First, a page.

The central theme of the book is that Palestinians are waging — and winning — a struggle for their legitimate right to self-determination. It is, in effect, a “soft power” struggle of global public opinion and Palestinian resistance, both violent and nonviolent, against the “hard power” of Israeli military superiority backed by the economic, political, military and diplomatic support of the world’s lone superpower, the United States.
Falk weighs in on the role of the global Palestine solidarity movement in support of this struggle. In a striking example of humility, he apologies for coming across as “unwittingly paternalistic” by appearing to approve a Palestinian shift toward nonviolent resistance strategies. “No outsider,” he writes, “has the moral authority or political legitimacy to tell those enduring severe oppression how to behave.”
Elsewhere, he elaborates: “It seems important to understand, especially for non-Palestinians, that it is the Palestinians who should retain control over the discourse on their struggle, vision and strategy. It is up to the rest of us … that we not encroach on this political space and appreciate that our role is secondary.”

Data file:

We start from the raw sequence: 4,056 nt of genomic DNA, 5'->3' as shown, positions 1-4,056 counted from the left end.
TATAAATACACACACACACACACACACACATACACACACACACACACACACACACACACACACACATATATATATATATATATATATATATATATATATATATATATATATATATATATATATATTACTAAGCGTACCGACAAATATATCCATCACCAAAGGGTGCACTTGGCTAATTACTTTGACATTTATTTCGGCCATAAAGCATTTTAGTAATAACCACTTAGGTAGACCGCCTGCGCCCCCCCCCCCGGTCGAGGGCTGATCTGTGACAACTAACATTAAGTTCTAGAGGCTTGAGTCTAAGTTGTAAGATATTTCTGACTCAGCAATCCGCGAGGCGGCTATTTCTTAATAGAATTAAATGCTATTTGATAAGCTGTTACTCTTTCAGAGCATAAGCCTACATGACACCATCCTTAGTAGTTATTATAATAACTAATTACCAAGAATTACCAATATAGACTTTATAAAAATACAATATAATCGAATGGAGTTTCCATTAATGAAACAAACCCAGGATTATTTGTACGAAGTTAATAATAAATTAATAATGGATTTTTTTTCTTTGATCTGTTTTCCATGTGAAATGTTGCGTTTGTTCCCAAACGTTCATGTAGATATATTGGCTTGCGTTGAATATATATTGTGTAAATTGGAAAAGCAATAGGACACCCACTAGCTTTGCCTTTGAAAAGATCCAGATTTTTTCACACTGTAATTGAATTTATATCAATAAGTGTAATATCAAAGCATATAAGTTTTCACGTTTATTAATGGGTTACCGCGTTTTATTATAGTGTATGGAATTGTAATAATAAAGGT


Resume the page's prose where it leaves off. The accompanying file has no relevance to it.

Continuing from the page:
Falk underscores that the military methods used by Hamas and its allies should be “viewed in the context of the internationally recognized right of peoples to use all necessary means to resist foreign military occupation … unlawful blockade, collective punishment and [the] regime of state terror” imposed by Israel.
At the same time, he is unequivocal about condemning violence directed at civilians and says militants waging armed struggle must also respect the norms of international law, even when Israeli violence is often purposely meant to provoke a violent Palestinian response.
Falk is at his most passionate when he writes about the Palestinian prisoner hunger strikers. He excoriates the liberal New York Times columnists Nicholas Kristof and Thomas Friedman for relentlessly calling for a “Palestinian Gandhi.”